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Jefferson County personnel prepared to deal with violence in courtroom

December 9, 2009

County personnel prepared to deal with violence in courtroom

JEFFERSON – Jefferson County Branch II Circuit Court Judge William Hue’s courtroom was almost full Monday afternoon with an even mix of the families of murder victims Gregg Peters and Jennifer Luick, and what some believed were members of local motorcycle gang the Diablo Lobos, of which accused killer Andrew Wirth has been associated.

This type of situation, of course, has potential to be volatile and gives those in charge of courtroom security fits. However, it was handled safely and efficiently by Jefferson County Sheriff’s Department personnel from start to its wild finish.

Wirth is charged with the murders of Luick, an Oconomowoc Police Department officer, and her boyfriend Peters early Sunday morning outside Vinnie’s Rock Bottom Saloon and Eatery in downtown Jefferson. The two were shot to death after what investigators believe was an altercation with Wirth.

As Wirth, dressed in jail orange, his neck tattooed with a large “Nothing To Lose” across the front, was being led into the courtroom to face the pair of first-degree intentional homicide charges, he attempted to communicate with family and friends in the gallery. He was immediately ordered by a large deputy at the front to face forward.

As Hue took the bench and began the proceeding during which Wirth’s bail would be set, the 25-year-old Jefferson resident became increasingly agitated. He sat with his head in his hand and cried at one point. He fidgeted more when his bail was set at $1 million cash.

When the brief hearing concluded, Wirth rose and yelled “This is (expletive) ridiculous,” and lashed out at a deputy. With that, six of the approximately one-dozen attending Jefferson County Sheriff’s Department deputies pounced on him, dragging him across his defense table knocking aside corded microphones and documents. In an instant Wirth was out of the courtroom and feeling the stuns of a Taser. The courtroom was immediately cleared.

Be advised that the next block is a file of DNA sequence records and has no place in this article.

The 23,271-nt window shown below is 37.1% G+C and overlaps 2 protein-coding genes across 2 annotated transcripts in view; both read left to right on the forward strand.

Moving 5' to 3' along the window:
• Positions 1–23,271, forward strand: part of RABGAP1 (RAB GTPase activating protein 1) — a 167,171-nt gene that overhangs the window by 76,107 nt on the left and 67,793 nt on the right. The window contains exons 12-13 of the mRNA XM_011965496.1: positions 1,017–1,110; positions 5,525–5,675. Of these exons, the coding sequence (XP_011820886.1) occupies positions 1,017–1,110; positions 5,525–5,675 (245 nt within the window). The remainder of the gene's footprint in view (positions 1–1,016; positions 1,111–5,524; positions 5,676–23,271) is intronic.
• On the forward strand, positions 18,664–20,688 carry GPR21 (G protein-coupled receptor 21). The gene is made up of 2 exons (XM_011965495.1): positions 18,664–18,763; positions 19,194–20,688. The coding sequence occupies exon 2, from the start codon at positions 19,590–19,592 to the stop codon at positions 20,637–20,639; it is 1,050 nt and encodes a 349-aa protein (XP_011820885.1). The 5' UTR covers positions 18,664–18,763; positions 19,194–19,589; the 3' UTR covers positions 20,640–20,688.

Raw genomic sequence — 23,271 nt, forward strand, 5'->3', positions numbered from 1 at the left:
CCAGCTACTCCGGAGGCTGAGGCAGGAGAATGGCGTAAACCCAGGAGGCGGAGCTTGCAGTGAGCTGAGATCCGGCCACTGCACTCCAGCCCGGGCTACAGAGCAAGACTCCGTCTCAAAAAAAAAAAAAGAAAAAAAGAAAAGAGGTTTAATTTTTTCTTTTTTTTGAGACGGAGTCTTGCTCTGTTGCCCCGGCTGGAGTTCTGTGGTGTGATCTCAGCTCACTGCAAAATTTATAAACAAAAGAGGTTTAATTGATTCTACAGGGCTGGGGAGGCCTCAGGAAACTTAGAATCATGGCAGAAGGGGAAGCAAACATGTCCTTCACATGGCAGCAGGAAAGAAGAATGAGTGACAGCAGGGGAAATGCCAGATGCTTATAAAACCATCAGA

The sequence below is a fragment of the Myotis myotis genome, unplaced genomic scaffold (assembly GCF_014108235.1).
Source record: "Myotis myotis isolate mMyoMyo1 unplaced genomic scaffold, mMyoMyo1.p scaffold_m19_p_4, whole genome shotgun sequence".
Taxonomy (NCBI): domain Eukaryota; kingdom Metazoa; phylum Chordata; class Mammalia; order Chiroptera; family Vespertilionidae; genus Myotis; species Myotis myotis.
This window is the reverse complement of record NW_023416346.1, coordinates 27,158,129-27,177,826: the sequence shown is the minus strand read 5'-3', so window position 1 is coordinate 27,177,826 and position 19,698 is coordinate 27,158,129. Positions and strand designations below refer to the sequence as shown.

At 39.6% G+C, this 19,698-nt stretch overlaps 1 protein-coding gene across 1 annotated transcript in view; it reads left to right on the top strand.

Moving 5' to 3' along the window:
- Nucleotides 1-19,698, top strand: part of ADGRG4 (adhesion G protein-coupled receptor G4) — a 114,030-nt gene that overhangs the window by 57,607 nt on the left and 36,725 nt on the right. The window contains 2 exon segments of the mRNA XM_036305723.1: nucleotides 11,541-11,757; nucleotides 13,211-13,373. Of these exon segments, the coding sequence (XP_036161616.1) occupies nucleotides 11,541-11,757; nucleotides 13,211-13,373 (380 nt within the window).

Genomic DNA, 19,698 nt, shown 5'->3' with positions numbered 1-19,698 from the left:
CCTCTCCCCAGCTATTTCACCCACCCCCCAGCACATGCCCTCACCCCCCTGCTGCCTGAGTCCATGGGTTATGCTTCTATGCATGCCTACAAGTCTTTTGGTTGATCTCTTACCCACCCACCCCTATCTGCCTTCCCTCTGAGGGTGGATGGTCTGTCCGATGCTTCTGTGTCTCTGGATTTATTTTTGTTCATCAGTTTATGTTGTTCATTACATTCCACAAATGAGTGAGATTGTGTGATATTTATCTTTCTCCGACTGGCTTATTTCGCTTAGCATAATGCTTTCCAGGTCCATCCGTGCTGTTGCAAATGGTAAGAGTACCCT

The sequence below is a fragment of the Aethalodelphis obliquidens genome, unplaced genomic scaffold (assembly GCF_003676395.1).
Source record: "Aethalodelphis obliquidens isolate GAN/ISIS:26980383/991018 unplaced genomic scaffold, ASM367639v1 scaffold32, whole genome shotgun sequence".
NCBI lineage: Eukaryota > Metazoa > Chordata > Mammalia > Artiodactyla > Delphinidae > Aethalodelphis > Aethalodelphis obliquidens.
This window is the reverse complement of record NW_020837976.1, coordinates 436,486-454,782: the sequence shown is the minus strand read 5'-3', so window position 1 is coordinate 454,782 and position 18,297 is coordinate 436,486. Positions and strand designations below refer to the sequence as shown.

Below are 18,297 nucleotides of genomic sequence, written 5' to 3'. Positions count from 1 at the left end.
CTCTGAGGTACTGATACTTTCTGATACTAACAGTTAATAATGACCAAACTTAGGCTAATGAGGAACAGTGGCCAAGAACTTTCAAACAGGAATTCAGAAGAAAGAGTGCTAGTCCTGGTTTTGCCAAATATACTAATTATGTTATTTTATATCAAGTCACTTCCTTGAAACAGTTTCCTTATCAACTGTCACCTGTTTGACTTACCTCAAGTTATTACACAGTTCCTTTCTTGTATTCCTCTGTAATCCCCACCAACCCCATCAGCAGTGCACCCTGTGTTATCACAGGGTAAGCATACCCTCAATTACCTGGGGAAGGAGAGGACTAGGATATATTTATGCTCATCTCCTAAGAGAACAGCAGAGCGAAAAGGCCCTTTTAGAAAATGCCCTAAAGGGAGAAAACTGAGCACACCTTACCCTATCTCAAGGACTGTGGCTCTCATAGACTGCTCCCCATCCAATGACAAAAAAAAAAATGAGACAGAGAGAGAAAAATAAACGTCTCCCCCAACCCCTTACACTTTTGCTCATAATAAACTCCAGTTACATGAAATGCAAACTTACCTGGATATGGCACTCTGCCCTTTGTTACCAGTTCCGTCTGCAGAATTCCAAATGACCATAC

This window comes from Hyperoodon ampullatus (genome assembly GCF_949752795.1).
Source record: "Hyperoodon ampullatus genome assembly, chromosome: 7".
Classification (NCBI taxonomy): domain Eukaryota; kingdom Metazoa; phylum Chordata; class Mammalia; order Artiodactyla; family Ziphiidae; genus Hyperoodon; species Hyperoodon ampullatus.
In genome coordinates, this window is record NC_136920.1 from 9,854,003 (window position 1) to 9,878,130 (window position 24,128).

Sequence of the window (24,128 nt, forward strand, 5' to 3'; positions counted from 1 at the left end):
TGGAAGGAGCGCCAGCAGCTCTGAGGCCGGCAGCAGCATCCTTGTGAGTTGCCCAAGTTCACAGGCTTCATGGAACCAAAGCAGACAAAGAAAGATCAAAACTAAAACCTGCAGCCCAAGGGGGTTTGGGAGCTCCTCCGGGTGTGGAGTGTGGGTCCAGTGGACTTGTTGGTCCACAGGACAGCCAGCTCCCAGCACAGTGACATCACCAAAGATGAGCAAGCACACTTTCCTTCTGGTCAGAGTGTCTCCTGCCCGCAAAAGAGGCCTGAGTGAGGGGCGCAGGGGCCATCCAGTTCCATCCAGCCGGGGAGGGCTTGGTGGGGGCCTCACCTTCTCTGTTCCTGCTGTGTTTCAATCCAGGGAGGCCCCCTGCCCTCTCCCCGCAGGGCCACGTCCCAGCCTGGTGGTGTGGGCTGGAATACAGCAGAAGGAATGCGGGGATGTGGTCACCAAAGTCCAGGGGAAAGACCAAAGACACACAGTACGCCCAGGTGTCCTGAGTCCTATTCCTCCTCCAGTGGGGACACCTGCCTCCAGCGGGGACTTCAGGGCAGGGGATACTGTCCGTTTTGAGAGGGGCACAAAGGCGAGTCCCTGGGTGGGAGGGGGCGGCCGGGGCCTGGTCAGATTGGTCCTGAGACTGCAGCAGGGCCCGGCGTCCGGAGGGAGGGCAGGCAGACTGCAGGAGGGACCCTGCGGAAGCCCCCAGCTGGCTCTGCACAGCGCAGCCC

“Given the seriousness of the defendant’s offense and looking at the weapon used in that offense – that being a gun – we looked at all those tangibles together and said, ‘This is a situation in which we want enough people on board,” Jefferson County Sheriff’s Department Chief Deputy Jeff Parker told the Daily Times Tuesday. “We had the victims’ families in court with their potentially emotional responses and, given the gravity of the situation, you want enough people on board to control that.”

Parker said Wirth had been completely cooperative with investigators and other law enforcement officials prior to being taken into the courtroom Monday.

“We had no reason to think he would be a problem,” Parker said. “But as he sat in the courtroom, he became more emotional and anxious and the deputies saw body language that indicated he was getting more excited. One deputy actually responded that he found himself totally ready for the situation that took place.”

Parker said that, in the two decades he has been an employee of the Jefferson County Sheriff’s Department, Mon-day’s flare-up involving Wirth is the worst in terms of violence he has ever seen in a local courtroom.

“This is the first time we had a defendant in a courtroom be this violent,” he said.

Parker said that, considering the nature of Wirth’s outburst at his first court appearance, security measures will be taken in the future to make sure such an incident does not occur again.

“In the future appearances with him, one of the tools we have available is the use of electronic control devices such as stun belts,” Parker said.

The sheriff’s department has stun belts in the county jail.

“What we will do now is make a written request of the attorneys and the judge overseeing case to use the stun belts for future court hearings. That is an option,” Parker said. “The other thing available is to have more people on hand to control him, because he has shown behavior warranting concern. We also have video cameras inside the courtroom that allow staff outside to watch.”

Parker said another option would be to keep Wirth incarcerated in the jail next door and have him work with the court from there via video-conferencing technology.

Parker noted that during Monday’s courtroom violence no deputies were seriously injured. Apparently, neither was Wirth.

“There were some minor cuts and scrapes (to deputies), but that was it,” he said, adding that Wirth was examined by a jail nurse after the altercation and Parker said he was not aware of any serious injuries to him.

“I don’t know the results of that examination, if any,” Parker said, adding Wirth was the recipient of a Taser shot inside the courtroom and what he called a “drive stun,”or follow-up Tasering while the initial probes were still in him, in the adjacent hallway outside view of the gallery.

Wirth’s next appearance in Jefferson County Circuit Court is sct for Tuesday at 8:30 a.m.

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